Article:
• Propose to cap care home fees at £72,000 per person – but this is based on the notional amount a local authority will pay.
  • The ‘cap’ does not cover board and lodging costs which will have to be paid on an annual basis – probably around £12,500 p.a.
  • The State will provide some financial assistance to people with capital between £17,000 and £123,000.
  • Are unlikely to be retrospective.

When to Sever?

  • Relationship on the rocks, separation, or divorce.
  • Inheritance planning tool:
    You may wish to give the property under your will so as to avoid your estate bunching up with your spouse’s estate and going over the nil rate band. What you would wish to avoid is to waste the Nil Rate band or not make use of the opportunity to reduce the size of the estate without the opportunity of making lifetime gifts taken into account for tax if you died within 7 years.

Things to consider if a relative is likely to need care

Request an assessment from the Local Authority.  The Local Authority has a duty to assess social and medical needs before they carry out a financial assessment.  This may result in your relative receiving a non-means tested contribution to nursing costs.

  • Make sure they are in receipt of all relevant benefits – particularly Attendance Allowance (non-taxable and is not means tested).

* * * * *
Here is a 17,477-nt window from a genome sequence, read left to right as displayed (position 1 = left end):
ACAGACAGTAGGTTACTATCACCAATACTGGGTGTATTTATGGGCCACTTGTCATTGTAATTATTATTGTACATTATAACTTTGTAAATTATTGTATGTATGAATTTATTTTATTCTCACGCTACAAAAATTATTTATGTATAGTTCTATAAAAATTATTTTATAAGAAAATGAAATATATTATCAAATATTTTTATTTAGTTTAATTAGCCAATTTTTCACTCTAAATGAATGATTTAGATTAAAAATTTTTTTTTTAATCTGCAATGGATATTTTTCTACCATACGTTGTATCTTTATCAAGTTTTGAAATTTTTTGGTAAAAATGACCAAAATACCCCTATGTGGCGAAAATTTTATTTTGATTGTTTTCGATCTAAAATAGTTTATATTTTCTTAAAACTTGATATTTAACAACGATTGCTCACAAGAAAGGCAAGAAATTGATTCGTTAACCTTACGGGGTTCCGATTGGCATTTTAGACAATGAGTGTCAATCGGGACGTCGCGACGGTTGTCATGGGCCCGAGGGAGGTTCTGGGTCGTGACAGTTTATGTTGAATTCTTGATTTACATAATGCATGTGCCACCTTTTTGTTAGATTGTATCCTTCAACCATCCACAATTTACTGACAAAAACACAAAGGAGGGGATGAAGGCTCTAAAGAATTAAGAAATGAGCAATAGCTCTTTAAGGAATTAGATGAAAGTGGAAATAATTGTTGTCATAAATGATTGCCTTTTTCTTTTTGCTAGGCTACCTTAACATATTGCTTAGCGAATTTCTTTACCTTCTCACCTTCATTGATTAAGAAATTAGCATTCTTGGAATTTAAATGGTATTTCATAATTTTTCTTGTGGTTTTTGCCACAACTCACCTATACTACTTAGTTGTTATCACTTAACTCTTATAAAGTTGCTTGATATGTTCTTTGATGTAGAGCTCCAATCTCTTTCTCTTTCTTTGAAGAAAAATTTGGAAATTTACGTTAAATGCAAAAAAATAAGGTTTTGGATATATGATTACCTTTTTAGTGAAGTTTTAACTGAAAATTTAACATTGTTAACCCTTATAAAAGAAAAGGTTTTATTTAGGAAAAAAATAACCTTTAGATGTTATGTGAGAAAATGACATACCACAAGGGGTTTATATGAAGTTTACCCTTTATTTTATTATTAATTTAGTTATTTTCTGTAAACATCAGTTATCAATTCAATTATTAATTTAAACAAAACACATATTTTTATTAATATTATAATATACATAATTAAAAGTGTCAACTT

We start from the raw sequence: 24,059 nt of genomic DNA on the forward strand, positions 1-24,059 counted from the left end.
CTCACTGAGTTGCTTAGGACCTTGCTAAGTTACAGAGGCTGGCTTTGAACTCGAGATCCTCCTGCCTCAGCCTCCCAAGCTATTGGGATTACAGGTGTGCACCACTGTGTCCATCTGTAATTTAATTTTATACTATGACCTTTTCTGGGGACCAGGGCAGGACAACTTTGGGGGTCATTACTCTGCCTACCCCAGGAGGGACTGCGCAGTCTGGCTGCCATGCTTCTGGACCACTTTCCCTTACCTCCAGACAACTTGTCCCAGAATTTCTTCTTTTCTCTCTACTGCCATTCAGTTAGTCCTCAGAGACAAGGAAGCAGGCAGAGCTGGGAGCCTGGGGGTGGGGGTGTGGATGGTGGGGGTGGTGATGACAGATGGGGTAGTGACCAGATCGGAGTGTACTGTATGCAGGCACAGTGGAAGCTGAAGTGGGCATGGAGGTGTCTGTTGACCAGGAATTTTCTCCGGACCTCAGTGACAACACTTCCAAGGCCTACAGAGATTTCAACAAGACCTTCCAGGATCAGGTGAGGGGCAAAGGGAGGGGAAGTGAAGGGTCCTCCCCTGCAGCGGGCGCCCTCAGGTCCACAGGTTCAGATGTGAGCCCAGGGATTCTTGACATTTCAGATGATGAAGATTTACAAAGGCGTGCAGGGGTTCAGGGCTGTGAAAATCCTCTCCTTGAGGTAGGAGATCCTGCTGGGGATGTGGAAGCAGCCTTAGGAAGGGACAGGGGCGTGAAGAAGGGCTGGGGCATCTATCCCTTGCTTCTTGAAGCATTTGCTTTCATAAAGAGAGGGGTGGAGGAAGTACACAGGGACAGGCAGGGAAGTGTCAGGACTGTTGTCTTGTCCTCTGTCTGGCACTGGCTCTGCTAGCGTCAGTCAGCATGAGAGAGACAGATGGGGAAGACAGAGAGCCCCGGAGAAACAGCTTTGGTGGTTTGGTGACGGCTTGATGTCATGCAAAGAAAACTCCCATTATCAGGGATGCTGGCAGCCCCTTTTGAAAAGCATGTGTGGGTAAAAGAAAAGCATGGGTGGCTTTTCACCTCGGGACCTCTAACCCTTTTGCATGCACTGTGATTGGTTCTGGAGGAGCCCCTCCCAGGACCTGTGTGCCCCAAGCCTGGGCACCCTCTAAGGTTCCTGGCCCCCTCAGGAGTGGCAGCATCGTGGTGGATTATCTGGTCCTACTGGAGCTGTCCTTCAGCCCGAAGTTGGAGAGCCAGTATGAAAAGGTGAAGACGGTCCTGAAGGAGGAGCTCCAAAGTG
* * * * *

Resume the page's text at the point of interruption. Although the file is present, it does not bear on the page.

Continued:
• Do they qualify for continuing care?  If so, care costs are fully covered by the NHS.  Very few people receive this but consider asking for a re-assessment if your relative’s condition deteriorates. {click here for more advice}
  • If they are to be self-funded – take financial advice – explore the costs of a care plan which can ‘cap’ the capital cost of care – an annuity is purchased which makes up the shortfall between income and cost of care – income produced can be tax free.
  • Have they made a Will and a Lasting Power of Attorney for Property & Finance.

Garner & Hancock  can advise you as to the steps you can take to reduce the impact of care home fees on your estate.

Risks of Transferring assets

We will talk to you about the risks involved in transferring assets to your children and make sure that you understand the consequences of your decisions.

  • You children could divorce or go bankrupt
  • Relations may change over time and any transfer is irreversible
  • You needs may change
  • You lose all control over your assets.

These considerations must be made now so the more time you give to your plans to take effective the more you will leave to your loved ones.

Our Guarantee

Family Law Advice, members of STEP experts in planning

We believe our business begins and ends with you and your needs, as our client. Therefore, we are committed to providing the best client care and advice which will give you confidence that your matter is handled with the utmost care.

How Can We Help You?

We’re here to assist you. Simply send us your query, and we’ll provide an initial consultation to anyone seeking legal assistance. Don’t hesitate to contact us anytime for help with your legal matters.